Community solar  

The second most-common trends the DSIRE report highlighted both relate to community solar framework. One common change is around siting requirements and restrictions, while the other supports community solar access for low- to moderate-income customers.  

As federal funding under the Inflation Reduction Act is opening doors for community solar markets, states are rapidly adopting policies to access funds and secure low-cost, reliable clean energy for residents and businesses. 

Community solar is typically described by a subscriber-based market, where ratepayers sign on for a certain amount of capacity from a local solar project and are credited for the project’s contribution to the grid.  

The Department of Energy estimates that community solar subscriptions can save an average of 20% on customer bills, though pv magazine USA has reported on the rollout of many programs that offer 5% to 10% savings.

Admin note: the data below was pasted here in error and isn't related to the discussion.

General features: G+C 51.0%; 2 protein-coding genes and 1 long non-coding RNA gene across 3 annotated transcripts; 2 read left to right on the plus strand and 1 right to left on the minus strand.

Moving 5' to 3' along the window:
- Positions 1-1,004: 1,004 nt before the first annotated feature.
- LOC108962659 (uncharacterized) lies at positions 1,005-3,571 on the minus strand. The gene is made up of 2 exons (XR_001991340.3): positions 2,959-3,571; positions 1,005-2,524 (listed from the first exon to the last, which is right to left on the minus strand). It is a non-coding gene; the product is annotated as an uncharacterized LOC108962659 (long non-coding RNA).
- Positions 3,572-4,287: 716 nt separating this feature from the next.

The Biden Administration set a goal in 2022 to sign up 5 million community solar households, achieving $1 billion in bill savings by 2025. Today, the community solar model only represents about 8% of the total distributed solar capacity in the nation. This target would entail a jump from 3 GW installed capacity to 20 GW in just two years.  

In early 2023, a growing number of states are addressing siting issues in community solar program design, by either limiting eligible sites or providing incentives or bid preferences to encourage development in particular locations like brownfields or rooftops.  

A community solar proposal in New Jersey would limit eligible project sites to rooftops, canopies over impervious surfaces, brownfields, and floating solar on manmade bodies of water. Maryland passed laws allowing multiple community solar projects exceeding 5 MW in aggregate to be built on the same or adjacent parcels if they are located on sites such as rooftops, brownfields and industrial areas.  

While shifting state policies and the nationwide cut to net metering were a cause for alarm for residential installers and environmentalists alike, it appears that states are recognizing the benefits of building smaller, distributed projects and siting them responsibly.  

As energy storage markets achieve scale, rooftop residential installers are expected to rebound from these changes, while emergent community solar markets will extend access to ratepayers that have not yet directly enjoyed the benefits of the energy transition.